Killcare Heights NSW
Bouddi Farm was the home of Australian artist Russell Drysdale (1912-1981) and his wife Maisie. The property, which adjoins the Bouddi National Park on the New South Wales Central Coast, was bought by the Drysdales in December 1964. They commissioned their architect friend Guilford Bell to design the house. It was completed by 1966, sited at the top of a ridge to take advantage of the natural environment. From the north-facing living room, the Drysdales could admire the sweeping views across Brisbane Water. When considering the design of the house, Bell recalled standing on the land and saying ‘Everything should face that view [north] which must be framed and punctuated by verticals to ensure against familiarity breeding disinterest.’
The house was designed to sit discreetly in the landscape: low rise with a roof plane that seemed to float over the walls, typical of Bell’s work. In its layout it comprised three distinct pavilions – one each for sleeping, living and work. The latter space was originally Drysdale’s studio but became a library study for Maisie when Drysdale had another studio built separate from the house. Some of the furniture was designed by Bell and some items were Drysdale family pieces from the 19th century. In addition to the walls of books and paintings by various artists and friends, another feature were the Pacific and African tribal artefacts and Inuit hardstone carvings collected by Maisie.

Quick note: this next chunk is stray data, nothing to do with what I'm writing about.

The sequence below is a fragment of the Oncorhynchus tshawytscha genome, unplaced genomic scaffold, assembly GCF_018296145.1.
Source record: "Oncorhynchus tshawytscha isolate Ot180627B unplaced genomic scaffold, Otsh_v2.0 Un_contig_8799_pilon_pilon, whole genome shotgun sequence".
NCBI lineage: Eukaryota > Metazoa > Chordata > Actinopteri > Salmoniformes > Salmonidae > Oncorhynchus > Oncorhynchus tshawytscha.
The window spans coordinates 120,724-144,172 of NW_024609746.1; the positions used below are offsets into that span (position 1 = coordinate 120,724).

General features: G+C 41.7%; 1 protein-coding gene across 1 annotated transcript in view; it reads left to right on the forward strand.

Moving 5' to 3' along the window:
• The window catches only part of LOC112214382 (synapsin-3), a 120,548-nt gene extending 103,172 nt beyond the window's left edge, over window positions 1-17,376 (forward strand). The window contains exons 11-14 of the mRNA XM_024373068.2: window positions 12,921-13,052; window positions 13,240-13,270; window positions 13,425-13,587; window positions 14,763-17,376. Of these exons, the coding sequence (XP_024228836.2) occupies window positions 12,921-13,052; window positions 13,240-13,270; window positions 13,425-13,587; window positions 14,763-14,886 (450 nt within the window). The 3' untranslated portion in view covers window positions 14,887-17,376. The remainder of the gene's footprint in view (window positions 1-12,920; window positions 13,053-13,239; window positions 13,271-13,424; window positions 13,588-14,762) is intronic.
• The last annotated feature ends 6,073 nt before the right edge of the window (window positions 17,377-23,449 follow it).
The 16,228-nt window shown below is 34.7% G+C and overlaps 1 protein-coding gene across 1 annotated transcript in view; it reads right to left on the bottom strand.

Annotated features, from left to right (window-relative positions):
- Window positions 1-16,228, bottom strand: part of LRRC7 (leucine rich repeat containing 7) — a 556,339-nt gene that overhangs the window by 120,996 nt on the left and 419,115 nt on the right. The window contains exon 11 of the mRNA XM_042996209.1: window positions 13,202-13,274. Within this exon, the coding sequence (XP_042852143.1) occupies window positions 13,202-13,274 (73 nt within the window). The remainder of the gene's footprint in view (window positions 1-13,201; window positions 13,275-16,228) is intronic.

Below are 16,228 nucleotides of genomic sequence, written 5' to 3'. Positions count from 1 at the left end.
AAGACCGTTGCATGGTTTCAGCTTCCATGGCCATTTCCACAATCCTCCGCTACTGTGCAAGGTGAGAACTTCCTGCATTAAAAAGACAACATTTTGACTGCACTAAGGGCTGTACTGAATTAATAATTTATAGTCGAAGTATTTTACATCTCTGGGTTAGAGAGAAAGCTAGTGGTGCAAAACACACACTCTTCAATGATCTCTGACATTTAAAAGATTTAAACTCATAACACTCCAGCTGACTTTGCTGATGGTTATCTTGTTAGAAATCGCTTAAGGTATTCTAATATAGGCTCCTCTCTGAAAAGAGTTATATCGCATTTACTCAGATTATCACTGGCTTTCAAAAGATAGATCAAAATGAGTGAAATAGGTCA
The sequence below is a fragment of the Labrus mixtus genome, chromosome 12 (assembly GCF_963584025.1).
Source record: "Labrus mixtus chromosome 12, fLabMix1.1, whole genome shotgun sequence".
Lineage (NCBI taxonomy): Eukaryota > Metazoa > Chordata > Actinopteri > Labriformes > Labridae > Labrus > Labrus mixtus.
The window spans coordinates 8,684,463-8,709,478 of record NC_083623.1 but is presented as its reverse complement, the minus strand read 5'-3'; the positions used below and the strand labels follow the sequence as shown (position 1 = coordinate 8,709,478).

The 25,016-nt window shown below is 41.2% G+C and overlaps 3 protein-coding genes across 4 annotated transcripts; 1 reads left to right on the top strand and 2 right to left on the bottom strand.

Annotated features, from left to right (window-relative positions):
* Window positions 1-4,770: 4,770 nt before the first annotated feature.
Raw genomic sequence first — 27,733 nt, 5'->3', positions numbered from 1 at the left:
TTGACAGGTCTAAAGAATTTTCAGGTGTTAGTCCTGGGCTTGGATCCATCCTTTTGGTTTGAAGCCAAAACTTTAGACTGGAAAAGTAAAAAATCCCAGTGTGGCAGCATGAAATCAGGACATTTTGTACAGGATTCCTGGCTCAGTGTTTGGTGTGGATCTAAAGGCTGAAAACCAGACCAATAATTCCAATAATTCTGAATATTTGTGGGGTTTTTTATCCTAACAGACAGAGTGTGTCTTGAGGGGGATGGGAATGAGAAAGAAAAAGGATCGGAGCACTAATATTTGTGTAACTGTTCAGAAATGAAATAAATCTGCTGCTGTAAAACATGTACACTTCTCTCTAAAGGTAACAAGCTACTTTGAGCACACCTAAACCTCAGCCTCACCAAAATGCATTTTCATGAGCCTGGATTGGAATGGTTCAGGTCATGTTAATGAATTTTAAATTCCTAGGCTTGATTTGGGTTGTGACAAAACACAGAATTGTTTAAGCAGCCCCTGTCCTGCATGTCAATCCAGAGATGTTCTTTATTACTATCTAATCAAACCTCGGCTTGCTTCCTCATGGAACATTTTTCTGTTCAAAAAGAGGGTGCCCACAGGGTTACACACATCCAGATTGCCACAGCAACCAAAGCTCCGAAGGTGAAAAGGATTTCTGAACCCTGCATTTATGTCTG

The house was photographed shortly after Maisie Drysdale died in June 2001 but while still in family hands. Some of the contents of the house were sold at auction in April 2002.
‘An artist’s studio home near Sydney’, Vogue Living, Sydney, Feb-Apr 1969.
Leon van Schaik, ed., Guilford Bell: the life work of Guilford Bell, architect 1912-1992, Bookman Press, Melbourne, 1999.
Lou Klepac, Russell Drysdale, rev. ed., Murdoch Books, Sydney, 2009